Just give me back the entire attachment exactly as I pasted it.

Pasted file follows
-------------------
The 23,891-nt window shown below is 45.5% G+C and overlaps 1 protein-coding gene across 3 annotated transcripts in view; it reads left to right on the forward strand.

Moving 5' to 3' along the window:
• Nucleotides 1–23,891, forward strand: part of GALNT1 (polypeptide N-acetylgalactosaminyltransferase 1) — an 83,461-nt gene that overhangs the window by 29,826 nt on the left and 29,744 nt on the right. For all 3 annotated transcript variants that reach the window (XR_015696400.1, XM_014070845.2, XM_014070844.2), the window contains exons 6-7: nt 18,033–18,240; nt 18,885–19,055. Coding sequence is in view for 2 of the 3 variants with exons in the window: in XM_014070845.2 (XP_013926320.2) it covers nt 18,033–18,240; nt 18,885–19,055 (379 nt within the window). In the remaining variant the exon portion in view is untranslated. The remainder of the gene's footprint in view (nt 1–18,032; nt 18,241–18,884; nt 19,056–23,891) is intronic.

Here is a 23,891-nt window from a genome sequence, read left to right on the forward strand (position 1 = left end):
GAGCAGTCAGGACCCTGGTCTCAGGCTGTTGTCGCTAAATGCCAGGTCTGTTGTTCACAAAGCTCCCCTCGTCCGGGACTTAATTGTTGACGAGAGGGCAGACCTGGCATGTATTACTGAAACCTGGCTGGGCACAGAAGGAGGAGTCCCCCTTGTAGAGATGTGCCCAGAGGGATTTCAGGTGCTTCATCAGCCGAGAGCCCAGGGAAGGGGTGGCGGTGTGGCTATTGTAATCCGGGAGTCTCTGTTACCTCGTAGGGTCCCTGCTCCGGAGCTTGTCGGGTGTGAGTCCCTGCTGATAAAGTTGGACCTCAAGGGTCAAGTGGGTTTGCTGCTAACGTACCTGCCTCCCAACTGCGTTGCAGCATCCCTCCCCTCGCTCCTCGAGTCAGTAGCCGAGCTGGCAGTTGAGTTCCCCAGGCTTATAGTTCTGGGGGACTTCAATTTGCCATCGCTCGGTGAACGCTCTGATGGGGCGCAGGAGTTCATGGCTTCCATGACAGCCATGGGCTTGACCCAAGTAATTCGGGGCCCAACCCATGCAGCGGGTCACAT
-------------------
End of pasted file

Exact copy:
The 23,891-nt window shown below is 45.5% G+C and overlaps 1 protein-coding gene across 3 annotated transcripts in view; it reads left to right on the forward strand.

Moving 5' to 3' along the window:
• Nucleotides 1–23,891, forward strand: part of GALNT1 (polypeptide N-acetylgalactosaminyltransferase 1) — an 83,461-nt gene that overhangs the window by 29,826 nt on the left and 29,744 nt on the right. For all 3 annotated transcript variants that reach the window (XR_015696400.1, XM_014070845.2, XM_014070844.2), the window contains exons 6-7: nt 18,033–18,240; nt 18,885–19,055. Coding sequence is in view for 2 of the 3 variants with exons in the window: in XM_014070845.2 (XP_013926320.2) it covers nt 18,033–18,240; nt 18,885–19,055 (379 nt within the window). In the remaining variant the exon portion in view is untranslated. The remainder of the gene's footprint in view (nt 1–18,032; nt 18,241–18,884; nt 19,056–23,891) is intronic.

Here is a 23,891-nt window from a genome sequence, read left to right on the forward strand (position 1 = left end):
GAGCAGTCAGGACCCTGGTCTCAGGCTGTTGTCGCTAAATGCCAGGTCTGTTGTTCACAAAGCTCCCCTCGTCCGGGACTTAATTGTTGACGAGAGGGCAGACCTGGCATGTATTACTGAAACCTGGCTGGGCACAGAAGGAGGAGTCCCCCTTGTAGAGATGTGCCCAGAGGGATTTCAGGTGCTTCATCAGCCGAGAGCCCAGGGAAGGGGTGGCGGTGTGGCTATTGTAATCCGGGAGTCTCTGTTACCTCGTAGGGTCCCTGCTCCGGAGCTTGTCGGGTGTGAGTCCCTGCTGATAAAGTTGGACCTCAAGGGTCAAGTGGGTTTGCTGCTAACGTACCTGCCTCCCAACTGCGTTGCAGCATCCCTCCCCTCGCTCCTCGAGTCAGTAGCCGAGCTGGCAGTTGAGTTCCCCAGGCTTATAGTTCTGGGGGACTTCAATTTGCCATCGCTCGGTGAACGCTCTGATGGGGCGCAGGAGTTCATGGCTTCCATGACAGCCATGGGCTTGACCCAAGTAATTCGGGGCCCAACCCATGCAGCGGGTCACAT